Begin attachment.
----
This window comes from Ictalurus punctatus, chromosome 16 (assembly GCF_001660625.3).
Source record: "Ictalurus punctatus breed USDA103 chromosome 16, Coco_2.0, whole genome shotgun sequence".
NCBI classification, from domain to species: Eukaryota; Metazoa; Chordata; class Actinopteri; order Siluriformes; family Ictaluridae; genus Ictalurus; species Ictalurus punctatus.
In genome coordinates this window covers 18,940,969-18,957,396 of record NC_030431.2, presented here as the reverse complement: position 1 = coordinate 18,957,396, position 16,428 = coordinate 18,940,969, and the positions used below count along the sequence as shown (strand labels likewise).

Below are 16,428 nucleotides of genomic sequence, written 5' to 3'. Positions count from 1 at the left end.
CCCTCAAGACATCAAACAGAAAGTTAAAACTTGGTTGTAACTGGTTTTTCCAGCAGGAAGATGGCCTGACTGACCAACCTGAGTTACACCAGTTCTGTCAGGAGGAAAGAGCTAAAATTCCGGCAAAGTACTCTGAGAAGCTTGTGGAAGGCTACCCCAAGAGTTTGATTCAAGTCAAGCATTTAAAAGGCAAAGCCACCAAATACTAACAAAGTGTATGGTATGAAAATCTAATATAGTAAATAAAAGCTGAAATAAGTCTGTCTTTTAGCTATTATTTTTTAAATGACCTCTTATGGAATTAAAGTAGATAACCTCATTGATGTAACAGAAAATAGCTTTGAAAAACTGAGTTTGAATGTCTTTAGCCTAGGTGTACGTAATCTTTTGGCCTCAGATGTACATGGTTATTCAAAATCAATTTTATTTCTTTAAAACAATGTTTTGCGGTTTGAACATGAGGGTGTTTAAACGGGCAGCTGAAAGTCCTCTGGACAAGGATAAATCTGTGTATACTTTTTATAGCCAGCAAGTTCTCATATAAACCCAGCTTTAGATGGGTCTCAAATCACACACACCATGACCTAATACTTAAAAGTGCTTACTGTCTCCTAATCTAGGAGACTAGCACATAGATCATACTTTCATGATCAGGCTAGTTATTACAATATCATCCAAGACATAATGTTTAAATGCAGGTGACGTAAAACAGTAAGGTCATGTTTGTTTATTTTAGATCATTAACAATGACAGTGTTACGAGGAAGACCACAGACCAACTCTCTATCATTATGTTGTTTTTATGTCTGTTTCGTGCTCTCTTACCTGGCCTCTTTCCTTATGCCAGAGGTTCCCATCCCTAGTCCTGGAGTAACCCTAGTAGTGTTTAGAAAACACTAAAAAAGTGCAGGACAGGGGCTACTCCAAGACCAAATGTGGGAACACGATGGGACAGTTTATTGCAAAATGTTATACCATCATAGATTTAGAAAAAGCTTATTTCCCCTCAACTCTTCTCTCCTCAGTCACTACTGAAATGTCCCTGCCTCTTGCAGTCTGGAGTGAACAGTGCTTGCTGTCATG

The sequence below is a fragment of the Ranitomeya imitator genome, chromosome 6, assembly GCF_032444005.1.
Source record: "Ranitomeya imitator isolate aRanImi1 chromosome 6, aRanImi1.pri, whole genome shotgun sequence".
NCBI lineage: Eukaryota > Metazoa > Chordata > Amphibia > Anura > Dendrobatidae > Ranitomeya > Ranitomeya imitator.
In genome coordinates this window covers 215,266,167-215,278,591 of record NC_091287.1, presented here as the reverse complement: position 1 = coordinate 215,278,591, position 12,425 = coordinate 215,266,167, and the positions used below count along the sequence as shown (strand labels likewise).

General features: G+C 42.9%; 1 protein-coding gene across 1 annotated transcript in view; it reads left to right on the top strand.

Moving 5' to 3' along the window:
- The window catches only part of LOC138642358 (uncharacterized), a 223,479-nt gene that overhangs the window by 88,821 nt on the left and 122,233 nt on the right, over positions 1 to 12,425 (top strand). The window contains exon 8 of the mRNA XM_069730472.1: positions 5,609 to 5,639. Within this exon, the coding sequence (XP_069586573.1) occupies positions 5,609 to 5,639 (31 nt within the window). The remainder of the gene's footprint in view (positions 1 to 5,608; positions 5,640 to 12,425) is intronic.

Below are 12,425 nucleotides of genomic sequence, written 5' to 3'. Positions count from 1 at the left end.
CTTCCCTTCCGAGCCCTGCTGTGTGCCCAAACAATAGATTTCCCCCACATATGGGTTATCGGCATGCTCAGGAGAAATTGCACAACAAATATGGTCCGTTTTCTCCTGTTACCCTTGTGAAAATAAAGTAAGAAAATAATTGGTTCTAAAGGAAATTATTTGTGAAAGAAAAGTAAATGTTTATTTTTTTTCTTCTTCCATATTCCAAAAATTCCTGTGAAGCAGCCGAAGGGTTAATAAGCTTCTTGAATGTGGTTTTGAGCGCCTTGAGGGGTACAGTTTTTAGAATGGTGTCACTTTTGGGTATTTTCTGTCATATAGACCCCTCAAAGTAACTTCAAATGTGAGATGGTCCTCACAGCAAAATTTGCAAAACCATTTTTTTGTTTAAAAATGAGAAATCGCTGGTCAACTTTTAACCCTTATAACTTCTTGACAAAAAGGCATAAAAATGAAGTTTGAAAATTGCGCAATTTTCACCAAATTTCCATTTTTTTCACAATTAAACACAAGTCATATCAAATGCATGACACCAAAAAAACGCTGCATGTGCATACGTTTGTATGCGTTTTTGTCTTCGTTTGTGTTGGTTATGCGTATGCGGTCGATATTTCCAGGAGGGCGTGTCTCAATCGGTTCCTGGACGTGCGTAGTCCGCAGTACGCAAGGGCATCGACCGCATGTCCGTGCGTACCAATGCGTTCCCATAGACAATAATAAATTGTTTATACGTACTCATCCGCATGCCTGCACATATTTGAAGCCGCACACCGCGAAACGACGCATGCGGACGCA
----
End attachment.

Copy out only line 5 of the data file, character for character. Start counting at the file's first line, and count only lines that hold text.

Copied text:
Below are 16,428 nucleotides of genomic sequence, written 5' to 3'. Positions count from 1 at the left end.